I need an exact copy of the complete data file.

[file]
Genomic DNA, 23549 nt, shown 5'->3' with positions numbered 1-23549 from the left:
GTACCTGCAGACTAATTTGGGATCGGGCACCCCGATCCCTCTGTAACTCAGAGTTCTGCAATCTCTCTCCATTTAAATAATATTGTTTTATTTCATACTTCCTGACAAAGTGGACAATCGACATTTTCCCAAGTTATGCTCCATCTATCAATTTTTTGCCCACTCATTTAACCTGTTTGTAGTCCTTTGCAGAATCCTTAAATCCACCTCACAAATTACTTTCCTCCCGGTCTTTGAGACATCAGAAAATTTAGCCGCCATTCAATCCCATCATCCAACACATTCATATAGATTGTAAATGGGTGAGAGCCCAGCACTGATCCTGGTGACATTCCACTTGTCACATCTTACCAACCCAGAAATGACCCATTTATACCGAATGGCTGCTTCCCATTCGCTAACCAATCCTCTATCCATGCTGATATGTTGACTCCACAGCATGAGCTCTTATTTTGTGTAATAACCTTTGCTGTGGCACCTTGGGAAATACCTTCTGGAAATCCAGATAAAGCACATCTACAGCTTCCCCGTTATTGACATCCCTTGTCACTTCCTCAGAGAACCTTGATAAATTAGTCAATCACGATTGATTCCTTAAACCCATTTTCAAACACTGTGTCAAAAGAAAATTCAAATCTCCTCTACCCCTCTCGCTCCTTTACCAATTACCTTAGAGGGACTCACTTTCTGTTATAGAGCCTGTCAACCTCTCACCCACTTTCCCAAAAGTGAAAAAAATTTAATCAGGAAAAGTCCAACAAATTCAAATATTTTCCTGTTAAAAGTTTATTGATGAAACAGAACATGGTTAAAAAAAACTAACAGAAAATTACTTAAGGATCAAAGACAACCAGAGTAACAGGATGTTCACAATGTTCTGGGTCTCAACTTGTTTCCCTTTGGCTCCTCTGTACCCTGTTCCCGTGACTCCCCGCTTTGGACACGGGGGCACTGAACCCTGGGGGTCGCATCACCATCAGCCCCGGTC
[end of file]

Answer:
Genomic DNA, 23549 nt, shown 5'->3' with positions numbered 1-23549 from the left:
GTACCTGCAGACTAATTTGGGATCGGGCACCCCGATCCCTCTGTAACTCAGAGTTCTGCAATCTCTCTCCATTTAAATAATATTGTTTTATTTCATACTTCCTGACAAAGTGGACAATCGACATTTTCCCAAGTTATGCTCCATCTATCAATTTTTTGCCCACTCATTTAACCTGTTTGTAGTCCTTTGCAGAATCCTTAAATCCACCTCACAAATTACTTTCCTCCCGGTCTTTGAGACATCAGAAAATTTAGCCGCCATTCAATCCCATCATCCAACACATTCATATAGATTGTAAATGGGTGAGAGCCCAGCACTGATCCTGGTGACATTCCACTTGTCACATCTTACCAACCCAGAAATGACCCATTTATACCGAATGGCTGCTTCCCATTCGCTAACCAATCCTCTATCCATGCTGATATGTTGACTCCACAGCATGAGCTCTTATTTTGTGTAATAACCTTTGCTGTGGCACCTTGGGAAATACCTTCTGGAAATCCAGATAAAGCACATCTACAGCTTCCCCGTTATTGACATCCCTTGTCACTTCCTCAGAGAACCTTGATAAATTAGTCAATCACGATTGATTCCTTAAACCCATTTTCAAACACTGTGTCAAAAGAAAATTCAAATCTCCTCTACCCCTCTCGCTCCTTTACCAATTACCTTAGAGGGACTCACTTTCTGTTATAGAGCCTGTCAACCTCTCACCCACTTTCCCAAAAGTGAAAAAAATTTAATCAGGAAAAGTCCAACAAATTCAAATATTTTCCTGTTAAAAGTTTATTGATGAAACAGAACATGGTTAAAAAAAACTAACAGAAAATTACTTAAGGATCAAAGACAACCAGAGTAACAGGATGTTCACAATGTTCTGGGTCTCAACTTGTTTCCCTTTGGCTCCTCTGTACCCTGTTCCCGTGACTCCCCGCTTTGGACACGGGGGCACTGAACCCTGGGGGTCGCATCACCATCAGCCCCGGTC